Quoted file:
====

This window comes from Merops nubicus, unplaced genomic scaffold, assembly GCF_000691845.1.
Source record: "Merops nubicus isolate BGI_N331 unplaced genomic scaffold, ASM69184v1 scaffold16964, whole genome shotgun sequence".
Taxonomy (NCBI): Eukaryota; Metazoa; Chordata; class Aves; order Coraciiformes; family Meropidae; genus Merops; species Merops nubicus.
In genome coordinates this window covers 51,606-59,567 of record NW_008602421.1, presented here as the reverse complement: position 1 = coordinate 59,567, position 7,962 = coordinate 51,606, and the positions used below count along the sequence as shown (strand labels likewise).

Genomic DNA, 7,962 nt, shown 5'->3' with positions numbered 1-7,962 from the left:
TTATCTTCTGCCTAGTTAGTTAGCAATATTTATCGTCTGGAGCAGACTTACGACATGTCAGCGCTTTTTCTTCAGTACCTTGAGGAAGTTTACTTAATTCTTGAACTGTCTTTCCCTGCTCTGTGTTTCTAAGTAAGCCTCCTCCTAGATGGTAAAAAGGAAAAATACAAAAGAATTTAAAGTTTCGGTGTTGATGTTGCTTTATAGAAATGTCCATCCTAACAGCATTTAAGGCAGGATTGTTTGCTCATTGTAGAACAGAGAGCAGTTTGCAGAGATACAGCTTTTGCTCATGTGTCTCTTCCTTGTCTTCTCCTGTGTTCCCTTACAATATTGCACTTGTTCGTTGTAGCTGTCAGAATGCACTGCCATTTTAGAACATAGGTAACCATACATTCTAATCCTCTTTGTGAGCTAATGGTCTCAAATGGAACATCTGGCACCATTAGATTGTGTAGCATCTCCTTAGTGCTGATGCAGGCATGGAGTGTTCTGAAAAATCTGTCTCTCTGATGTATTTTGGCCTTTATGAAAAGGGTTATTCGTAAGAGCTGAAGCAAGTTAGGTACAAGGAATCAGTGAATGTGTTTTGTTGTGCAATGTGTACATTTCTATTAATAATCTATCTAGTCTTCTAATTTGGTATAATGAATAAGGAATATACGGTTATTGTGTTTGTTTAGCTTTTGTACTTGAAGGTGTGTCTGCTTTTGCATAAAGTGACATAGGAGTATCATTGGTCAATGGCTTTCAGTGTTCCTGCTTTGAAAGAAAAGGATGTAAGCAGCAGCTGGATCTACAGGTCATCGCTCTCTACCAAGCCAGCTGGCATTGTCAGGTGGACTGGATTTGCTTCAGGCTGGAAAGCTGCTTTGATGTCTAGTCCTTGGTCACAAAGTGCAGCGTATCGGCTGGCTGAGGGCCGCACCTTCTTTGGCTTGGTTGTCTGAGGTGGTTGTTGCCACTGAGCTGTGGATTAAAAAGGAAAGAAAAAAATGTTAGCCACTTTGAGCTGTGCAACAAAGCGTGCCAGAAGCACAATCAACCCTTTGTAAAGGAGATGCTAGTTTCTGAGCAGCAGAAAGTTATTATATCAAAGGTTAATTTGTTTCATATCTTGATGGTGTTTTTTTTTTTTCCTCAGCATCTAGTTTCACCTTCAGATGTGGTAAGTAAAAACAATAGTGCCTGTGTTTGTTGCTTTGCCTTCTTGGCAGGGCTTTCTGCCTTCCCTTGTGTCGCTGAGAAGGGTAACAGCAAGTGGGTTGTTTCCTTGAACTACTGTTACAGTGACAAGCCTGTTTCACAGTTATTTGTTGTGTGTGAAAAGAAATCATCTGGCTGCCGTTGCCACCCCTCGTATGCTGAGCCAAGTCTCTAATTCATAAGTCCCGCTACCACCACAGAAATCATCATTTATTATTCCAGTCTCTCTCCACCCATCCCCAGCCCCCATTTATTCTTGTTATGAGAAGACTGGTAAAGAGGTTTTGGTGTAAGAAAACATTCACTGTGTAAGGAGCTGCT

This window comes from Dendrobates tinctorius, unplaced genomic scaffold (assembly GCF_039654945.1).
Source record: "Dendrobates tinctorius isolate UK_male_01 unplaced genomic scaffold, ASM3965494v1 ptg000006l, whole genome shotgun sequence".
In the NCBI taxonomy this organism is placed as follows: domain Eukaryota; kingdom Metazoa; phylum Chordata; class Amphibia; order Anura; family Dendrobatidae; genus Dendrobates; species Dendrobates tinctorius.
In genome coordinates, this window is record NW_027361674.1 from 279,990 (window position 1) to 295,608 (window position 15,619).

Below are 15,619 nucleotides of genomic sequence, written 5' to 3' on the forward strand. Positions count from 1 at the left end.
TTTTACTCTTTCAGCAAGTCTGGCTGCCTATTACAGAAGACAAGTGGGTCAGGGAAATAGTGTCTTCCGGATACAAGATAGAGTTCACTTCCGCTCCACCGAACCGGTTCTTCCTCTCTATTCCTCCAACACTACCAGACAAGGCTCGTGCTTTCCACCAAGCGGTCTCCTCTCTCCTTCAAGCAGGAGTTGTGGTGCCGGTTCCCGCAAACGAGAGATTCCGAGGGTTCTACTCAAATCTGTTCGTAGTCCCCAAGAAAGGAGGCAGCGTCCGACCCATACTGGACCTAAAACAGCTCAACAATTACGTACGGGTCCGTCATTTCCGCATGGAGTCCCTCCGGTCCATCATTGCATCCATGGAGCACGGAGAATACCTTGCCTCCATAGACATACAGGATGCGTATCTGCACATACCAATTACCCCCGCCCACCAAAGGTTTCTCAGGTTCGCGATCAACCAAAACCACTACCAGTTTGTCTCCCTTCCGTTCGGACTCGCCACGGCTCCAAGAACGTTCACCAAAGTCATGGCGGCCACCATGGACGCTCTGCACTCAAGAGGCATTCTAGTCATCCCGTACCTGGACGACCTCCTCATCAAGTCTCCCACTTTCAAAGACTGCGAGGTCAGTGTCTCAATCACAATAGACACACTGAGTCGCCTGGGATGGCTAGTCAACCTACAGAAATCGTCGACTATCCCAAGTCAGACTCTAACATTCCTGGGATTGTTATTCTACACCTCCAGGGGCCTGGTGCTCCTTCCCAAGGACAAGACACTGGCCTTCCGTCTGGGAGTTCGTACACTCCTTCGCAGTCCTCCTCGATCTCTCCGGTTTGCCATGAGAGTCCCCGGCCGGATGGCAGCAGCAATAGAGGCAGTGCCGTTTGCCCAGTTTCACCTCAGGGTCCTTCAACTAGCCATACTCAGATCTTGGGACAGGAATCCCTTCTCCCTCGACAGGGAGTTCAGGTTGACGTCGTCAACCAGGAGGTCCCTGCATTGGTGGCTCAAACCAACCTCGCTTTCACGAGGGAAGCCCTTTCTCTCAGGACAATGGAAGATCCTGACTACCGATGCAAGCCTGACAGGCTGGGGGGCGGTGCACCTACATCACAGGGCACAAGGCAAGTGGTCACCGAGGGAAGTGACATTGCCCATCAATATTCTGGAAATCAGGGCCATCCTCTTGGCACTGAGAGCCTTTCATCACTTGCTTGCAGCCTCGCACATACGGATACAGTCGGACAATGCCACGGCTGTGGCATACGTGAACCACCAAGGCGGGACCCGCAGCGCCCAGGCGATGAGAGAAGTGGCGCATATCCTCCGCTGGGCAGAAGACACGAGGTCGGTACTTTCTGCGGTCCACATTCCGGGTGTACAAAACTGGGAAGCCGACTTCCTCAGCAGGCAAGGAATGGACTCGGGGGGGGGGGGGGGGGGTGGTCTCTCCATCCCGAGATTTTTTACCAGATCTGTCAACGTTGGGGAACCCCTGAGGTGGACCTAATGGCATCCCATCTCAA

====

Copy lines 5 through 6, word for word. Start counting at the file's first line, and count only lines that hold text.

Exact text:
Genomic DNA, 7,962 nt, shown 5'->3' with positions numbered 1-7,962 from the left:
TTATCTTCTGCCTAGTTAGTTAGCAATATTTATCGTCTGGAGCAGACTTACGACATGTCAGCGCTTTTTCTTCAGTACCTTGAGGAAGTTTACTTAATTCTTGAACTGTCTTTCCCTGCTCTGTGTTTCTAAGTAAGCCTCCTCCTAGATGGTAAAAAGGAAAAATACAAAAGAATTTAAAGTTTCGGTGTTGATGTTGCTTTATAGAAATGTCCATCCTAACAGCATTTAAGGCAGGATTGTTTGCTCATTGTAGAACAGAGAGCAGTTTGCAGAGATACAGCTTTTGCTCATGTGTCTCTTCCTTGTCTTCTCCTGTGTTCCCTTACAATATTGCACTTGTTCGTTGTAGCTGTCAGAATGCACTGCCATTTTAGAACATAGGTAACCATACATTCTAATCCTCTTTGTGAGCTAATGGTCTCAAATGGAACATCTGGCACCATTAGATTGTGTAGCATCTCCTTAGTGCTGATGCAGGCATGGAGTGTTCTGAAAAATCTGTCTCTCTGATGTATTTTGGCCTTTATGAAAAGGGTTATTCGTAAGAGCTGAAGCAAGTTAGGTACAAGGAATCAGTGAATGTGTTTTGTTGTGCAATGTGTACATTTCTATTAATAATCTATCTAGTCTTCTAATTTGGTATAATGAATAAGGAATATACGGTTATTGTGTTTGTTTAGCTTTTGTACTTGAAGGTGTGTCTGCTTTTGCATAAAGTGACATAGGAGTATCATTGGTCAATGGCTTTCAGTGTTCCTGCTTTGAAAGAAAAGGATGTAAGCAGCAGCTGGATCTACAGGTCATCGCTCTCTACCAAGCCAGCTGGCATTGTCAGGTGGACTGGATTTGCTTCAGGCTGGAAAGCTGCTTTGATGTCTAGTCCTTGGTCACAAAGTGCAGCGTATCGGCTGGCTGAGGGCCGCACCTTCTTTGGCTTGGTTGTCTGAGGTGGTTGTTGCCACTGAGCTGTGGATTAAAAAGGAAAGAAAAAAATGTTAGCCACTTTGAGCTGTGCAACAAAGCGTGCCAGAAGCACAATCAACCCTTTGTAAAGGAGATGCTAGTTTCTGAGCAGCAGAAAGTTATTATATCAAAGGTTAATTTGTTTCATATCTTGATGGTGTTTTTTTTTTTTCCTCAGCATCTAGTTTCACCTTCAGATGTGGTAAGTAAAAACAATAGTGCCTGTGTTTGTTGCTTTGCCTTCTTGGCAGGGCTTTCTGCCTTCCCTTGTGTCGCTGAGAAGGGTAACAGCAAGTGGGTTGTTTCCTTGAACTACTGTTACAGTGACAAGCCTGTTTCACAGTTATTTGTTGTGTGTGAAAAGAAATCATCTGGCTGCCGTTGCCACCCCTCGTATGCTGAGCCAAGTCTCTAATTCATAAGTCCCGCTACCACCACAGAAATCATCATTTATTATTCCAGTCTCTCTCCACCCATCCCCAGCCCCCATTTATTCTTGTTATGAGAAGACTGGTAAAGAGGTTTTGGTGTAAGAAAACATTCACTGTGTAAGGAGCTGCT